Rookie mistake

Cutting Room Floor

AdrienneLee_MugOnline
Audrey McNamara/Senior Staff

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Founded in 2011, Rookie magazine is the unspoken, definitive bible for the cult of the cool, alternative girl. Rookie, for the uninitiated, was the “Daria” wannabe’s answer to Teen Vogue and Seventeen: Lisa Simpson-themed playlists, photoshoots with skateboarding witches and essays about the importance of being awkward were the perfect fodder for a slightly pretentious teenage girl who ached for individuality amid suburban conformity.

After a day of brooding and suffering at my high school, where Longchamp bags and decadent SUVs reigned supreme, I rushed to my mom’s clunky laptop and loaded Rookie, ready to pore over every word on the screen. Between playful features that showed you how to look like Margot Tenenbaum or “Literally the Best Thing Ever: Glitter,” nothing was more comforting to an insecure, out-of-place teenager than Rookie’s relatable “Live Through This” pieces. Essays on coming to terms with being a kiss virgin and feeling alienated as an Asian American shattered the “above-this” persona I aspired to cultivate. In these moments, Rookie wrapped me in its arms and reminded me that it was OK to feel different sometimes.

I have Rookie’s Editor-in-Chief Tavi Gevinson to thank for guiding me through my teenage years, which is a little weird considering I’m only a few months older, and all of my other idols were either fictional cartoon characters or untouchable adults. I had followed Tavi and her unconventional fashion blog a few months before she launched Rookie and had no idea how much more I’d admire her since starting the magazine.

When Tavi went on a cross-country road trip during the summer of my sophomore year to meet up with readers in real life, I begged my family to drive me and my twin sister to Dolores Park so we could escape the bougie drudgery of a town full of $6 ice cream shops and “authentic” Mexican restaurants.

On the grassy lawn, Tavi flitted among the giant parade of colorfully dressed teenagers. When she eventually turned to me and my sister, I was taken aback. Actually seeing Tavi in person was unsettling; here was the girl whose words effectively made my freshman year of high school not totally miserable.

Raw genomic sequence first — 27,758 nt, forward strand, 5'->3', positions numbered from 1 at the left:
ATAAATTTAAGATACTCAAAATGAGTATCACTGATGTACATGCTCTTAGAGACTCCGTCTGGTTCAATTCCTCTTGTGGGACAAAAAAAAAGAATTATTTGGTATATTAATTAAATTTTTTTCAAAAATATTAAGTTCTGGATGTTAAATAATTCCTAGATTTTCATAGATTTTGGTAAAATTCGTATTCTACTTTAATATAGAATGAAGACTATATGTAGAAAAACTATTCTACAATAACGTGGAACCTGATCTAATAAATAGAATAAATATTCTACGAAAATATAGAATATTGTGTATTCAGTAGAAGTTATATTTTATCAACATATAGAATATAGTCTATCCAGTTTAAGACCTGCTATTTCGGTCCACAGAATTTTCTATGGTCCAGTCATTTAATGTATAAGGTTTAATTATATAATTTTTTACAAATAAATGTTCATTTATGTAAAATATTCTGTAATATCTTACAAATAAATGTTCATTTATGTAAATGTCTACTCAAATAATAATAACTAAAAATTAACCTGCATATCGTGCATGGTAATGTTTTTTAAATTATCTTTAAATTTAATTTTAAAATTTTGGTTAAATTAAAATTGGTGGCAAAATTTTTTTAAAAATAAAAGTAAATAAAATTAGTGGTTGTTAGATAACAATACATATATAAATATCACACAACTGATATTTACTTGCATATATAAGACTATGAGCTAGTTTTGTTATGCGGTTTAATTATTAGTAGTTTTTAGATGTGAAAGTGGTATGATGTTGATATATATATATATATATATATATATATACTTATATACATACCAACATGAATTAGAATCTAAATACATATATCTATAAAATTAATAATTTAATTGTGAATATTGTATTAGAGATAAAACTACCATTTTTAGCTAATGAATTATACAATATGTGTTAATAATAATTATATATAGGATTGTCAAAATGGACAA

Towering over her, I was at a loss at what to say, and we uncomfortably looked at each other expectantly for what seemed like eons. I eventually resorted to regurgitating a stumbling mess that, in essence, amounted to: “Thanks for making Rookie Mag! I read it every day!” Tavi responded with an awkward yet humble “thanks” with the grace of someone forced to make small talk with a brunch friend and then turned her attention to a more articulate fan.

You know those embarrassing moments that lay dormant in your psyche and then hit you in the middle of your half-hour showers, forcing you to remember your social ineptitude? Meeting Tavi Gevinson is one of mine.

Here I am, a junior in college, and I still kick myself for not talking to Tavi like an actual human being. I had the opportunity to chat with a witty and hilarious girl, never mind that she spearheaded my favorite place on the internet, and threw it away by making her feel weird. Who knows, if the stars had aligned, we might’ve even been friends or at least partners in a group project?

Treating celebrities as mythological beings whose existence is only confirmed by tweets or magazine spreads is really, really fun. After all, I’ve spent most of that same awkward high school phase being an obsessive fangirl, devoting hours to watching YouTube interviews of “Vampire Weekend.” But forgetting that these people have a life beyond their media personas is lazy, unfair and, in some cases, dangerous. A few months ago, a group of Twitter users harassed comedian Leslie Jones with a barrage of extremely hateful and disgusting tweets simply because she was in the “Ghostbusters” reboot.

It goes the other way too, though. When we put celebrities on a pedestal and deem them untouchable, we’re prone to forgive them for awful things they’ve done. Now, the question of whether we can separate the art from the artist is a whole other debate that’s worthy of 100 think pieces. But I think the fact that artists, too, have the capacity to do truly horrible stuff (here’s looking at you, John Lennon), should not be overlooked, no matter their cultural value.

Thankfully, Tavi has been nothing less than a positive influence — even as she’s become a celebrity in her own right. Tavi and I are no longer in high school. She’s on Broadway and, well, I’m not. But her recent series The Infinity Diaries, published journal entries she penned after a devastating breakup, so eloquently and coincidentally described my own experience this summer with coping with a boy from the past. While her experience was painted with a New York City skyline and mine was lived overlooking the Campanile, in the heart of it, we were both wide-eyed young women who made some dumb, albeit still totally valid, choices.

Worshipping Tavi all these years, I realized after finishing the last Infinity Diary, was just another way of rooting for myself.

“Cutting Room Floor” columns are one-off, arts-oriented pieces written by Daily Cal staff members.

Contact Adrienne Lee at [email protected].